Los Angeles County District Attorney George Gascon speaks at a press conference in Los Angeles on Dec. 8, 2021. (Robyn Beck/Getty Images)

District Attorney’s Office Asks Questions

Los Angeles County Chief Deputy District Attorney Sharon Woo, representing District Attorney George Gascón, also had concerns about the crimes that qualified for zero-bail, even though Mr. Gascón has been a vocal proponent of bail reform and the elimination of cash bail.
Crimes such as selling drugs, retail theft, and residential burglary are considered serious and violent offenses in the state’s penal code.
“One offense that I do have particular concern with is residential burglary,” Ms. Woo told supervisors. “Under the statute, it is considered a serious offense. In the new revision, the court added not only residential burglary but a residential burglary with a person present. That, for us, is considered a hot-prowl burglary and that is a violent felony under the penal code. That is a significant concern for us, as well as many offenses that also have protective orders involved and stay-away orders.”
Los Angeles Police Department Chief Michel Moore said in a statement Sept. 26 that law enforcement was averse to the list of “book and release” offenses, because the approach offers “little deterrence to those involved in a range of serious criminal offenses.”
“Our goals are safety, deterrence, and prevention—not punishment,” Mr. Moore said. “Historically, these goals have been achieved by the imposition of higher bail amounts.”
To achieve these goals, law enforcement’s primary focus should be to evaluate whether the suspect poses a serious threat to public safety, and not their ability to pay, Mr. Moore added.
The new bail schedule requires judges to evaluate the circumstances of an arrest, and the suspect’s past criminal history in evaluating ongoing risk to public safety and the safety of the victim.
“On a case-by-case basis, absent the existence of sufficient safeguards in the release of these individuals back into the community, we are asking the court to not release individuals who pose risks to community safety, including those with repeated instances of prior serious offenses,” the chief said in the statement.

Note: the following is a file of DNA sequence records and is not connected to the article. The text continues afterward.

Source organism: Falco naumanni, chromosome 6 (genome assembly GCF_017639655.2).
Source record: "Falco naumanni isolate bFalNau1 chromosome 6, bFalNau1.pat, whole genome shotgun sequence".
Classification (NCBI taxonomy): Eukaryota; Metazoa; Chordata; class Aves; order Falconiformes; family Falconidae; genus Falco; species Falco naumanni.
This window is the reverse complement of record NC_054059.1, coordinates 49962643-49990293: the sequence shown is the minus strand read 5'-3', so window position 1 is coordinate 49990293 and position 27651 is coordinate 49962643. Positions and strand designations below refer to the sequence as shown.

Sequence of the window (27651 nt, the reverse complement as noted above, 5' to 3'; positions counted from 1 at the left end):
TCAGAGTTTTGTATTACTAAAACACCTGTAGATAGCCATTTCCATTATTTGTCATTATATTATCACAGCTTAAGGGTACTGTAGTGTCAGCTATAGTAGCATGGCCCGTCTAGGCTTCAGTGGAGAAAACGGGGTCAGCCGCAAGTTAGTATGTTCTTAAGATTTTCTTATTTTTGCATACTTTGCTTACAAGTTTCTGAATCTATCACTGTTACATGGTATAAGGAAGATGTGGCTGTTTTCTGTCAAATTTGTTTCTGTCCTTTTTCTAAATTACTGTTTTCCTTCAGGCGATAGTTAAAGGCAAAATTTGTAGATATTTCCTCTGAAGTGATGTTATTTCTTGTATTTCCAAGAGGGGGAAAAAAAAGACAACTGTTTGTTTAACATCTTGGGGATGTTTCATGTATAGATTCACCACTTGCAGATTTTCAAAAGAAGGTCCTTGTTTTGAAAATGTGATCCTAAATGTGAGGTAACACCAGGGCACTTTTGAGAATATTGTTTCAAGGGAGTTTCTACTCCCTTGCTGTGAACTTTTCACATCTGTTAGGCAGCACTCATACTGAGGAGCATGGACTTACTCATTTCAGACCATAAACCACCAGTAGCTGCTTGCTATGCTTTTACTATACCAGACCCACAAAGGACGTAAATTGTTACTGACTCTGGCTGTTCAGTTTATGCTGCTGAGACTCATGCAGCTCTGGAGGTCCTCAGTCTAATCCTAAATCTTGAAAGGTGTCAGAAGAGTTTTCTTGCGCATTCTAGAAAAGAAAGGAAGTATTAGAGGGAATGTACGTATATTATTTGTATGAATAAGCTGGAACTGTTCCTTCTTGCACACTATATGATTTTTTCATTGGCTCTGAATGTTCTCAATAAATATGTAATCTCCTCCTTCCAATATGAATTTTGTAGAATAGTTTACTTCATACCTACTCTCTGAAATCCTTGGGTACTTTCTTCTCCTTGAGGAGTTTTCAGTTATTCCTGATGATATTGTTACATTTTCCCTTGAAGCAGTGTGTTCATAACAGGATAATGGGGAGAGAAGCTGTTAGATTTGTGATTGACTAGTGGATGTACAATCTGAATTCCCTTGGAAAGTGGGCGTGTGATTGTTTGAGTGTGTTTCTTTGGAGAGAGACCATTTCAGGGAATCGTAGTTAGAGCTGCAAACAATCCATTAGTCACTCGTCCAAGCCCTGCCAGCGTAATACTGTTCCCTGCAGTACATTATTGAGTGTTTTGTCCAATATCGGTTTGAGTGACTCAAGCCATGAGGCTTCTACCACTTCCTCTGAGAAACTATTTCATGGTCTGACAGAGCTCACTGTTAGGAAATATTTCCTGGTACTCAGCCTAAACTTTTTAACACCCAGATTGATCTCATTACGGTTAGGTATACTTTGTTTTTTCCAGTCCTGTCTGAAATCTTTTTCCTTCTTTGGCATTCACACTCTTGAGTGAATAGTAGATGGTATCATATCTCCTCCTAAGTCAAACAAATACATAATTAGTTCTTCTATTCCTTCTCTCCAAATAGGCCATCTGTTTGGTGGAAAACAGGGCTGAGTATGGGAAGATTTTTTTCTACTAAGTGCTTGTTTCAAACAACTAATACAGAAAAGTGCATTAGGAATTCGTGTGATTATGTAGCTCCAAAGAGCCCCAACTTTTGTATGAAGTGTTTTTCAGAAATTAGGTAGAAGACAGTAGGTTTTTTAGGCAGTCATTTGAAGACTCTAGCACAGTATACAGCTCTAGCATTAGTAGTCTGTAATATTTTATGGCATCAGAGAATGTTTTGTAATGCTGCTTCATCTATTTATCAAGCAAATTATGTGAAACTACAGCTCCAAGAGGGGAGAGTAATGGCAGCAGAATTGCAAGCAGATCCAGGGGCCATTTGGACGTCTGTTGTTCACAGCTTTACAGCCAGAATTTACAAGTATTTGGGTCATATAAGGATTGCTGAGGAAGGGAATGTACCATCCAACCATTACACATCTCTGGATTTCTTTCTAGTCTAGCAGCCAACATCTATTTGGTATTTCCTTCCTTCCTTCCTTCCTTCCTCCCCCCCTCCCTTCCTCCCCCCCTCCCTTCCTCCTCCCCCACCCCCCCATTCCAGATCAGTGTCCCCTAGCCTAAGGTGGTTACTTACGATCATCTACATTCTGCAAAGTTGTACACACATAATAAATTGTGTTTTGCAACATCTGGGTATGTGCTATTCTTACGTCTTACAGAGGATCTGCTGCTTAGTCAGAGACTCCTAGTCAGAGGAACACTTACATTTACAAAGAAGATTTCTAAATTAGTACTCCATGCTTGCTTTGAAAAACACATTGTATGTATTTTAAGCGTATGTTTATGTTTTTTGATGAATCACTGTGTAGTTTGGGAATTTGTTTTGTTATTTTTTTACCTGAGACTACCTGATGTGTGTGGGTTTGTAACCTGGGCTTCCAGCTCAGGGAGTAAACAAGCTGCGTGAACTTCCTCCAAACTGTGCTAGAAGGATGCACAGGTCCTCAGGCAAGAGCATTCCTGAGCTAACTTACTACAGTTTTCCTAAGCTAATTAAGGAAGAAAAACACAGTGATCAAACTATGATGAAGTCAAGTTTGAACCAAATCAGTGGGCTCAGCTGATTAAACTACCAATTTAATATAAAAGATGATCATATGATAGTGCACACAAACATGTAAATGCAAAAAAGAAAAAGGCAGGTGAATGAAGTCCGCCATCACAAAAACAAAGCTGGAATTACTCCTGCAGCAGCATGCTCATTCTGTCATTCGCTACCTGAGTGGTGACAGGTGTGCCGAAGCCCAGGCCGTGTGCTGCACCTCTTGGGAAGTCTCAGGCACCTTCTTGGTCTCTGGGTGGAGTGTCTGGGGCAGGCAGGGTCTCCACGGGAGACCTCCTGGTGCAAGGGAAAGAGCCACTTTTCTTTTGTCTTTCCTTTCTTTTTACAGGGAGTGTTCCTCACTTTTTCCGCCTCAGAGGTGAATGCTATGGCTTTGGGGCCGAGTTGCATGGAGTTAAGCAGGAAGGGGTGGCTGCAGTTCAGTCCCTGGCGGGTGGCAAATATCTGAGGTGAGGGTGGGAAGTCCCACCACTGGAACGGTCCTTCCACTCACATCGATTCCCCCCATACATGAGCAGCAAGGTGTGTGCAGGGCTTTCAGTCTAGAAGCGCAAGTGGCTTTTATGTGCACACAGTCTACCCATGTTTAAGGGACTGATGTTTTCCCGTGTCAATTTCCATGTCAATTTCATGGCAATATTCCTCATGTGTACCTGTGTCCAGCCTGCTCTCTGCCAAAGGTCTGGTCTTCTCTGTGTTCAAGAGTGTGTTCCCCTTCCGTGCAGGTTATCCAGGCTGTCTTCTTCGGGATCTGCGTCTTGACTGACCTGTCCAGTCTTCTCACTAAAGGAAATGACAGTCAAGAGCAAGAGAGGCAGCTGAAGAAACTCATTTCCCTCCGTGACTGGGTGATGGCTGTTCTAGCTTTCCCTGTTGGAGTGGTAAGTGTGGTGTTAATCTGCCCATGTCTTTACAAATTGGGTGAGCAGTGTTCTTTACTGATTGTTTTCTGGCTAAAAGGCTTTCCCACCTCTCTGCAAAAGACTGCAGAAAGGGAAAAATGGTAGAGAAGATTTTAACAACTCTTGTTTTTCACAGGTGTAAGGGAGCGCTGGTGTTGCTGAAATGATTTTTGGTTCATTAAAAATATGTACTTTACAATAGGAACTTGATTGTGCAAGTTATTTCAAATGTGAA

Former Los Angeles County Sheriff Alex Villanueva, who recently announced he is running in the 2024 election for a seat on the Los Angeles County Board of Supervisors, said in September he believes the policy would lead to a rise in crime.
Former Los Angeles Sheriff Alex Villanueva (C) uses the Los Angeles Metro system in Los Angeles on April 19, 2023. (John Fredricks/The Epoch Times)

Former Los Angeles Sheriff Alex Villanueva (C) uses the Los Angeles Metro system in Los Angeles on April 19, 2023. (John Fredricks/The Epoch Times)

“The zero-bail schedule is a gift to repeat offenders,” Mr. Villanueva told The Epoch Times. “Neither the courts nor law enforcement have the capacity to track citations issued in different jurisdictions, leaving suspects to continue offending with impunity.”
The court’s backlog of pandemic-era felony cases is so large, it was unlikely any repeat offenders would be brought to justice before the statute of limitations expires on their cases, he added.
Los Angeles County Supervisor Kathryn Barger said during the Sept. 26 discussion she’s heard from constituents who feel unsafe.
“On a daily basis, my office fields calls and emails from constituents who share concerns about their safety. I hear the same things when I’m out in the community, and the bottom line is, residents don’t feel safe,” Ms. Barger said. “With the rise in retail crimes, and other crimes, I think the message that I’m looking for is, how are we going to make sure that criminals out there don’t feel there are no consequences to the actions they take?”
She cited an example.
“I talked to men and women within my unincorporated area about the frustrations they feel when they come in contact with someone they have to cite and release, and that individual laughs and says, ‘I’ll be back out before you even get the paperwork filed,’” Ms. Barger said. “And I have to say that with no consequences, that’s a problem. Crimes, serious or not, are not victimless.”
Other officials also commented this week about the impending start of the new schedule.
Minority Leader State Sen. Brian Jones (R-San Diego) expressed concern on social media Sept. 25.
“LA has a new arrest & release policy. For more dangerous crimes, suspects will be given conditions for their zero bail release,” he posted on X, formerly Twitter. “One condition could be ‘prohibition against committing crimes.’ Genius! Telling criminals they are prohibited from committing crimes!”
Jill McLaughlin

Jill McLaughlin

Author

Jill McLaughlin is an award-winning journalist covering politics, environment, and statewide issues. She has been a reporter and editor for newspapers in Oregon, Nevada, and New Mexico. Jill was born in Yosemite National Park and enjoys the majestic outdoors, traveling, golfing, and hiking.